Finance Banking

Greece And Banking Crisis

Published at 07/12/2011 22:10:37

There is an old saying that goes, “a stitch in time saves nine” but with the Greek banking crisis, it may be a case of “too little too late”? Well let’s find that out. At the end of the year 2009 and early 2010, Greek banks underwent a massive financial crisis, due to increasing speculation that the Greek government might default on its sovereign debt. Banks are required to invest a portion of their capital base in government debt facilities, such as bonds, as collateral. In April 2010, Greek debt was downgraded by Standard & Poor’s (a ratings agency), to the first levels of “junk status”, rendering them virtually worthless at that point. This later led to a recession, due to reduced investor appetite and flight of invested capital in the Greek zone.

At this point, most Greek banks experienced an acute shortage in money supply, since they were virtually locked out of the global finance industry, as means to access credit since they were no longer deemed as worthwhile borrowers. This left them to rely on customer deposits, which were declining as a result of the crisis, and the European Central Bank (ECB) as the lender of last resort. This has led to what is referred to, in the finance industry, as a credit crunch.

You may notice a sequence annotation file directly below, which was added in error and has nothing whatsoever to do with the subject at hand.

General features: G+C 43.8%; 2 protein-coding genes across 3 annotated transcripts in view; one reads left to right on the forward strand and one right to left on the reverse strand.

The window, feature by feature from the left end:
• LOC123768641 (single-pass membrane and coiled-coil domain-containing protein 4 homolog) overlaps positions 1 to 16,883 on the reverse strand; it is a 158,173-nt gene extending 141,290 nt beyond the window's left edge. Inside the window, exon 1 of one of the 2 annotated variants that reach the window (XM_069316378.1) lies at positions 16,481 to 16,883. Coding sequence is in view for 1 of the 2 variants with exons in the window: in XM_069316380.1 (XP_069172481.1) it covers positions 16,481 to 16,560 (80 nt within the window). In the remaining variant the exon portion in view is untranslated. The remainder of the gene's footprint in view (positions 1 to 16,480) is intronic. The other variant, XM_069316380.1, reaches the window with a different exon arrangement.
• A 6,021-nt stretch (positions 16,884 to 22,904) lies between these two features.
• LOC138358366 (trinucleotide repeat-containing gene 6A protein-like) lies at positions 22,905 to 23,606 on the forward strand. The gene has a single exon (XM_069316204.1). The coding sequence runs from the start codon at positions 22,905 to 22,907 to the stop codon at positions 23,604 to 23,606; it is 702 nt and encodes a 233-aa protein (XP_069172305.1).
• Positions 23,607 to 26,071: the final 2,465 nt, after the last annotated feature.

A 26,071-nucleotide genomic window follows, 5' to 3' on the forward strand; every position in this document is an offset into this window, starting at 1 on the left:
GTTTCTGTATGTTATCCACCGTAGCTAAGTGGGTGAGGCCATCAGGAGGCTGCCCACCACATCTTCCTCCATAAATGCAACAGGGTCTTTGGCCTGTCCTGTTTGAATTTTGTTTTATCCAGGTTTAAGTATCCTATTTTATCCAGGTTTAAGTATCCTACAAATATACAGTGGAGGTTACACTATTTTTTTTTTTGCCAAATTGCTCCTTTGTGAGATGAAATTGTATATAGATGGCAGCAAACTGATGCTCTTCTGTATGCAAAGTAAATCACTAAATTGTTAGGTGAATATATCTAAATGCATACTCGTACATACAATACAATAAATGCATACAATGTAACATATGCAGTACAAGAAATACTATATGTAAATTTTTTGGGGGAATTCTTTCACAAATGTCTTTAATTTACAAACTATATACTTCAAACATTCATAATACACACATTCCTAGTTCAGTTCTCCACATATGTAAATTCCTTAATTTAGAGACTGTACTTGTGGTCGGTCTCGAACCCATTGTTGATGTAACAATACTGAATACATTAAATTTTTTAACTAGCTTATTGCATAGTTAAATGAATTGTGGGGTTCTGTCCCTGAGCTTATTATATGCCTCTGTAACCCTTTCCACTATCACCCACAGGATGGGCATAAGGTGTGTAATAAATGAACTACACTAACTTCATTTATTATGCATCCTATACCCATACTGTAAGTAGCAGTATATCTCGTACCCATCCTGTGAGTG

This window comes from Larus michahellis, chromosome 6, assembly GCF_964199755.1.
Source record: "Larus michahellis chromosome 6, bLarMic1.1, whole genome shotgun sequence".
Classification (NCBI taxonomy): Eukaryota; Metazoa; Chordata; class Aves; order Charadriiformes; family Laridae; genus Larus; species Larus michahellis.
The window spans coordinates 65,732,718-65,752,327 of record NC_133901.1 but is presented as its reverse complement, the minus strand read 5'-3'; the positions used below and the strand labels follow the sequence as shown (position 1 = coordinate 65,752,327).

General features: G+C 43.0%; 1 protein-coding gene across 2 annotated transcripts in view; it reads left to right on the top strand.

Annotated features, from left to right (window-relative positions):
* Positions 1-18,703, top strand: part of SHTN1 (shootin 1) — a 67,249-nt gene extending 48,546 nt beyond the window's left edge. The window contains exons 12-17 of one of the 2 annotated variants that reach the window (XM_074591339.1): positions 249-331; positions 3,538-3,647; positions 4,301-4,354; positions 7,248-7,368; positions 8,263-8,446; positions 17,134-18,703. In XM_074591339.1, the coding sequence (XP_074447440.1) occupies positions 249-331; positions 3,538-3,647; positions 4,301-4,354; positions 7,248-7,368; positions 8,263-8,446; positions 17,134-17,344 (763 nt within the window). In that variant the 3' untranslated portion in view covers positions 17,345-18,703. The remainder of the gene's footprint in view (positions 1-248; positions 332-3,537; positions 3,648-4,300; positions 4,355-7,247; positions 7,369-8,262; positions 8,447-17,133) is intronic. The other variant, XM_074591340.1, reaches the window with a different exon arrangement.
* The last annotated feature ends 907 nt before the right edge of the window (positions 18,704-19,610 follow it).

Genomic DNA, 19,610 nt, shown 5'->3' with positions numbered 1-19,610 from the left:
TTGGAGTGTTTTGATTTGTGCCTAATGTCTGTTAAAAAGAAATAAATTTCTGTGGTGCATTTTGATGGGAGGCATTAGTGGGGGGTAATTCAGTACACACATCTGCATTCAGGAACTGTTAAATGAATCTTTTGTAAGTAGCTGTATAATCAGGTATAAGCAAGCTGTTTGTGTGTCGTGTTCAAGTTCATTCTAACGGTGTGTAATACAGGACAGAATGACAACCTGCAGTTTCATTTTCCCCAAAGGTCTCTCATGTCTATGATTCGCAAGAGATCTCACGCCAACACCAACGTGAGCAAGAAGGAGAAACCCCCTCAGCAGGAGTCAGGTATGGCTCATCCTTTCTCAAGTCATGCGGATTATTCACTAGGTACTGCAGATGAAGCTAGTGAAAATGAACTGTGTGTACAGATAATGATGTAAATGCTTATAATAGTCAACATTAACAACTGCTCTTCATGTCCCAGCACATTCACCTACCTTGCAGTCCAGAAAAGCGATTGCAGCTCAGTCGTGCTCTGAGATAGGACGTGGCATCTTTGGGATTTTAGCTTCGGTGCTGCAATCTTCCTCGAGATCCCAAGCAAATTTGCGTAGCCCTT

But after awhile, the ECB started putting pressure on Greek banks to reduce their dependence on central bank funding. European Union officials have suggested that Greek banks should look for alternative source of finance, such a sale of new shares or asset holdings, and banking giants in the Greek zone, such as the National Bank of Greece, have so far being successful at doing. The Greece Banking crisis is a classic example of what could happen when government sovereign debt is left unchecked, and it boils over to the point of destabilizing a countries economy, or an economic region as a whole.

Tips and comments:

The Greece debacle has so far been dispelled, albeit through a lot of intervention from the ECB, and the global finance industry as a whole. But, in order to prevent such predicaments from occurring in the future, better controls must be put in place to monitor and control sovereign debt. Some economists have proposed that routine audits should be performed by external agents, to check on the borrowing practices utilized by governments, to keep them in line with ECB guidelines.